"...Could this be just a mask to hook anyone who
wonders in with the free subscription offer "
Comments from reviewers:
"This site has the right idea and is in no need of a complete
overhaul, but a few changes would benefit the company and its visitors."
Our suggestions are:
1) move the animated spam message further down the page
or eliminate it altogether. This is not "busy executive" content.
2) Refine the left navigation column... make it cleaner,
and more narrow.
3) Attempt to eliminate the feeling of 'sameness' to
the article starts. Prioritize. One should lead, the others follow. Select which
should be most important.
So far the most important thing on the whole page is "free subscriptions."
We suspect that if the initial content is important enough, the target audience wouldn't
care about the cost of subscriptions. The same goes for the "free information"
ad. C'mon, don't insult your reader... is there other "free" information
on the web?
Bizsites begins with a nice dialog...
"Bizsites is a practical and easy-to-use tool for corporate
executives seeking to manage their companies' growth when facing... "
blah, blah, blah.
The reader is met with an astounding onslaught of visual pollution encompassed in
over 15 different files loading along with screen after screen of scrolling madness.
__ The animated SPAM message alone is enough to turn
off any self-respecting executive, let alone the four other empty-content, animated
files laboriously loading.
__ The page took an excruciating 29 seconds to complete
at 28.8bps, and the browser had to recall the server more than 36 times to finish
the goal of loading the page. (All at low web traffic times) By this time most executives
have either clicked on an early link of interest, or have left the page all together.
"This site looks professional, however I think they might be providing information
overload on the first page. Too much information dilutes itself as you get closer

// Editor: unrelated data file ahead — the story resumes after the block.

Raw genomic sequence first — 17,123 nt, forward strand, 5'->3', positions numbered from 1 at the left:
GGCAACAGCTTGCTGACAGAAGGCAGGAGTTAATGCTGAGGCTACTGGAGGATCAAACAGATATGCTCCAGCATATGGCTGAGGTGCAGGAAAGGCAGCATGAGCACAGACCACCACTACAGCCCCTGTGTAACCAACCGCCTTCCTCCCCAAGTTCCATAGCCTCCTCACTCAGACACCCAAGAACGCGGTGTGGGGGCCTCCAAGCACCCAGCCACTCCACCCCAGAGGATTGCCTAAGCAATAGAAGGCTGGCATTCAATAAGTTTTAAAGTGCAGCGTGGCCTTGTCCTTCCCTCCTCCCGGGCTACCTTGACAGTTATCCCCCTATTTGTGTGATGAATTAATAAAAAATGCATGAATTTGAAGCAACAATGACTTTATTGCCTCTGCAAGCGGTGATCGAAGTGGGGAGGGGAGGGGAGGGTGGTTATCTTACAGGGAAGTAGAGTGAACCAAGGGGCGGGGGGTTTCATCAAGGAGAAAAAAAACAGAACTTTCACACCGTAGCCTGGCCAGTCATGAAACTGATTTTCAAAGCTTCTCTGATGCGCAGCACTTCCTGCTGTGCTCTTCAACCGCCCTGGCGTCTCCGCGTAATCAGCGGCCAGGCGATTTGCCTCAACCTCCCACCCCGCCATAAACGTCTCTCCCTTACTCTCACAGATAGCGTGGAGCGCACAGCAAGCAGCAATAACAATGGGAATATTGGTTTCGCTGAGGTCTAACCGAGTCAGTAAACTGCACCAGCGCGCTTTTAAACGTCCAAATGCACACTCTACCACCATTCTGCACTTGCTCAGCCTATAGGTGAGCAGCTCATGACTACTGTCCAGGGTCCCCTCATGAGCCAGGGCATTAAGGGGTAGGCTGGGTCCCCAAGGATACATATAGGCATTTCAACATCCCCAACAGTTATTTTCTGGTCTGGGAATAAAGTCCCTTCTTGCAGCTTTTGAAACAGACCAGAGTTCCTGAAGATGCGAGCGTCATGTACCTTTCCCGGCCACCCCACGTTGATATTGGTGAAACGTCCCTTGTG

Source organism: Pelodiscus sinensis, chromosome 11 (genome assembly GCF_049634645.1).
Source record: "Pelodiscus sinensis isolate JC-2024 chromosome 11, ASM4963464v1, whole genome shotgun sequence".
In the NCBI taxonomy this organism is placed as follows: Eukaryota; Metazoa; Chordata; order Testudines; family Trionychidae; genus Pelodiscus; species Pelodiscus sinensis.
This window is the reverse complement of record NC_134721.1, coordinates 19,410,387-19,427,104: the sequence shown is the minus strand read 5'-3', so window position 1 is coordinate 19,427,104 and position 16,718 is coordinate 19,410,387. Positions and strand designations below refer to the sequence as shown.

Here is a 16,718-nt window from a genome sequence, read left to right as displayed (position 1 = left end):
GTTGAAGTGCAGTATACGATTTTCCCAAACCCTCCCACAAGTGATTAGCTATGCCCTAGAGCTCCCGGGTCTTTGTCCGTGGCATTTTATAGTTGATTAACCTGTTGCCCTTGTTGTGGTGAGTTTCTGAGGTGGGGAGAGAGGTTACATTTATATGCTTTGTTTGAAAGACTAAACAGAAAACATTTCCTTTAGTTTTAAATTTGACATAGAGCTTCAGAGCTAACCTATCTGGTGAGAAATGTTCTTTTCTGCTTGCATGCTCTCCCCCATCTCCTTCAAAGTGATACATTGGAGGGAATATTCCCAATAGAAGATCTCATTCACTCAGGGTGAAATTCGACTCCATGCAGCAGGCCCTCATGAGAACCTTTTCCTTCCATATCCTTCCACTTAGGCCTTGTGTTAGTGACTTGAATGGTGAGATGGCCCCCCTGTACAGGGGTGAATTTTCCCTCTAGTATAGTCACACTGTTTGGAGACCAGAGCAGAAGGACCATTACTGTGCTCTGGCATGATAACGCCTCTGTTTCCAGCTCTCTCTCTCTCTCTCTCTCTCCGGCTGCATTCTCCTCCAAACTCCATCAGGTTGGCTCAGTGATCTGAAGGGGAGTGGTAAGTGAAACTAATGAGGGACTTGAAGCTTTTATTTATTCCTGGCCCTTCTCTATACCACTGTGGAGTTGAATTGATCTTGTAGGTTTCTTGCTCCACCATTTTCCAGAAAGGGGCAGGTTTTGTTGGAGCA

to the bottom of the page. "
[ We couldn't agree more! ]
"As with many other sites, the width is off-base. On a 15 inch monitor at 640X480
resolution, the site still needs to be scrolled over to the right to read the text.
A tip? For a Web page to fit perfectly full screen on a 640X480 resolution, limit
the width of the site to 580 pixels across. The graphics are nice, although the
load time on the site took more than some people might be willing to wait (17 seconds
on a T-1)."
[ Here you see the difference between a T-1 line and 28.8 normal dial-up. Actually
the T-1 should have been a lot faster, perhaps 4 to 5 seconds, depending on time
of day ]
Perhaps Bizsites should take a sober look
and ask who their target really is.
If, in fact, it is "busy executives" then the content presentation needs
* The link buttons on the left don't
need color backgrounds or borders, and could be much smaller. This alone would help
clean up the visual staccato feeling. Some tasteful typography would be much nicer.
Several people commented on the amount of text involved to explain these buttons.
We felt that more clearly defined "departments" would be a better approach
and would help clean much of that up.
* The second button is "site selection
tool kit" -- what does this mean? Many of the links are ambiguous like this.
And as we travel down the seemingly endless page (actually we never made it to the
bottom -- for all we know it is bottomless) some of the links seem much more important
than those at the top. Perhaps Bizsites should temper the design with a bit more
__ Overall, the site has a businesslike feeling. The
color scheme is nice and it does communicate a sense of purpose. As we snooped deeper
into the content, the site does deliver a real scoop of valuable info for business.
The challenge here is to make it more obvious at the onset.
In closing, one astute observer said:
"Are we being fooled here? This really isn't a site for busy executives, is
it? Could this be just a mask to hook anyone who wonders in with the free subscription
offer -- thereby increasing readership and ad revenue? Too many sites these days
are masquerading as information sites when in reality they are published ONLY for
the purpose of advertising."
hmmmmmmm. If one reader got that feeling, I wonder how many others do too? See what